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Meade 102ED APO centering and colimation


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#1 jonbanger

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Posted 23 September 2008 - 05:42 PM

Just thought I'd share a recent experience that I had centering my 102ED APO. 

I've owned it used for about 2 years now and had never been able to get the centering right.  The ED lens always bottomed out on the lens cell before I could get it fully adjusted.  Even when the diffration ring and airy disc, of the star test, looked good at lower powers (150X), when the power was pushed up (250X), noticable color smearing was present and there was astigmatic brightening in the ring.  With even higher magnification(>400X), the airy disc, diffraction ring pattern broke into one half rings and one half coma flares.  If I tried to push the ED glass further, the optic pinched.  With the best centering achievable, without pinching, planetary and lunar images were good up to around 150X, with slight color smear, and  everpresent, albeit mild, astigmatic expansions of slightly defocused images, and cross like, atmosphere induced diffration spikes on focused ones.  I had resigned myself to the fact that I had ended up purchasing one of the poor specimen 102ED's out there.  It was still pretty good; I still enjoyed it at powers up to 150X; stars at low power were still "tack" sharp... but deep down, I was feeling dissapointed.

So the story goes, until a saturday afternoon about a month ago.  I was pondering the centering issue and decided that a combination of centering and colimation might help with the smearing issue. (I had used cheshire eyepieces and colimation had appeared perfect.) I went out and set up a piece of granite (with a lot of mica flakes) in the sun about 150" away.  I focused in with about 200X one of the smaller mica "stars." I first played with the centering, to make sure that I was at the typical "edge" of adjustment, and then backed off slightly, in order to give the glass some breathing room.  I then ran the power up to 400X and saw the typical half coma/ half multi diffraction ringed image.  I then began tilting the colimation of the lens cell.  At the first adjustment, I was given a bit of hope when the rings had almost surrounded the airy disc, and much of the color smear was gone.  With one more adjustment, a single, light difraction ring, with perfect even illumination, was surrounding a perfectly round airy disc!!!  I was stunned.  My 102ED APO was showing a text book perfect airy disc and diffraction ring at 400X, with no color smear!  The astigmatism, when moving through focus, was gone too!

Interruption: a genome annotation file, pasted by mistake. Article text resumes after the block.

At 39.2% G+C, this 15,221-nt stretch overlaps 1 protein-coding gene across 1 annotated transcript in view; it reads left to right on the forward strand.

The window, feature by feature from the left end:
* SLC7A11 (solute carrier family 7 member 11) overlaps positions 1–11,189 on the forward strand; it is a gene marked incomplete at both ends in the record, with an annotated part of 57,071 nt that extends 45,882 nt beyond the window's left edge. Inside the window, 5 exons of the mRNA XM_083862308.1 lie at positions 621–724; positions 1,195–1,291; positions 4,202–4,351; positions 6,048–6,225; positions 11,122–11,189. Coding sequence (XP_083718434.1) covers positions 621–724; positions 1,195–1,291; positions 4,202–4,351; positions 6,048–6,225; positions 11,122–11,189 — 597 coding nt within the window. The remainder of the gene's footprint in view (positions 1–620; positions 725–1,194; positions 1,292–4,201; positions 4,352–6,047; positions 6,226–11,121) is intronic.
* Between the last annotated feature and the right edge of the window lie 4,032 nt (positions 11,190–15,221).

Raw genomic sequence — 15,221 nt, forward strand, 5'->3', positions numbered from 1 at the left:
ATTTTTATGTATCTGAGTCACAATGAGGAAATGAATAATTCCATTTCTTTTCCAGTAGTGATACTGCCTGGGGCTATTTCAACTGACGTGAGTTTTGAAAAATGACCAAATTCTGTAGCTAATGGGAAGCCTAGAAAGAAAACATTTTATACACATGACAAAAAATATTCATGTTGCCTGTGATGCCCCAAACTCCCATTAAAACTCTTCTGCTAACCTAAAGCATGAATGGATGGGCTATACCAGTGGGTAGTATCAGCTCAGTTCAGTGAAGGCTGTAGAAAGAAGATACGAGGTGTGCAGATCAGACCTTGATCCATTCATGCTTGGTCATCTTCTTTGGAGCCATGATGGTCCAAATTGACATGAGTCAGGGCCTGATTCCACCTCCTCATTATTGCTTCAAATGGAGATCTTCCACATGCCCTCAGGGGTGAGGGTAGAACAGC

That night, I was astounded that instead of blurry jumping moons of Jupiter, I saw tiny dancing discs.  Jupiter itself seemed steadier, and brighter.  The defocused image was much different as well.  Slightly inside focus, I saw a faint lime green rim to the planet.  Outside of focus, their was a pale, light maroon ring.  In foucs, NO color was visible.  I ramped up to 280X and still no false color was visible, even in the slightest.  At that magnification, the image was softer then at 100X, but I still counted numerous cloud bands, and the edge of the planet was sharp in between atmospheric disturbances.  The real proof came on the Moon though.  No false color was visible on the rim!  Not only did I notice, when moving through focus, that the image truly snapped with texture, it also snapped with color!!!!  I'd seen the color snap before this... always slightly outside of focus!  I also easily picked out the four main craterlets in Plato!  Later I saw that the night was only rated a 4 out of 5 on the clear sky clock website.

My experiences over the past few weeks have been the same.  I've seen stars in Jupiter's 100X field of view that had never show up before.  I've been able to see Jupiter's moons pass in front of the planet.  I even swear that I may have picked out a dark veritcal band on one of Jupiter's moons. I compared my scope to a friend's C8, and my scope blew it away on Jupiter!  Hands down; out of the water!!!!

I'm so happy with this scope now, that I had to share this experience with all of you.  Who knows, maybe all of these $650, "poor specimen" 102ED's are really just ugly ducklings waiting to be hatch; treasures waiting to be discovered!!!!!!

#2 Mark Sibole

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Posted 30 October 2008 - 08:32 AM

Glad you got it going.

Mark
Mark Sibole
MTSO Observatory
Fife Lake, Mi.

http://astronomy.qteaser.com

#3 Warp

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Posted 30 March 2009 - 12:37 PM

Can someone in the group provide the inside and outside diameters of the original Meade 102ED refractors that came on the big beefy 650 and 750 mounts.

I wonder why the 750 was never upgraded with the new LXD electronics, motors, etc?

Thanks.




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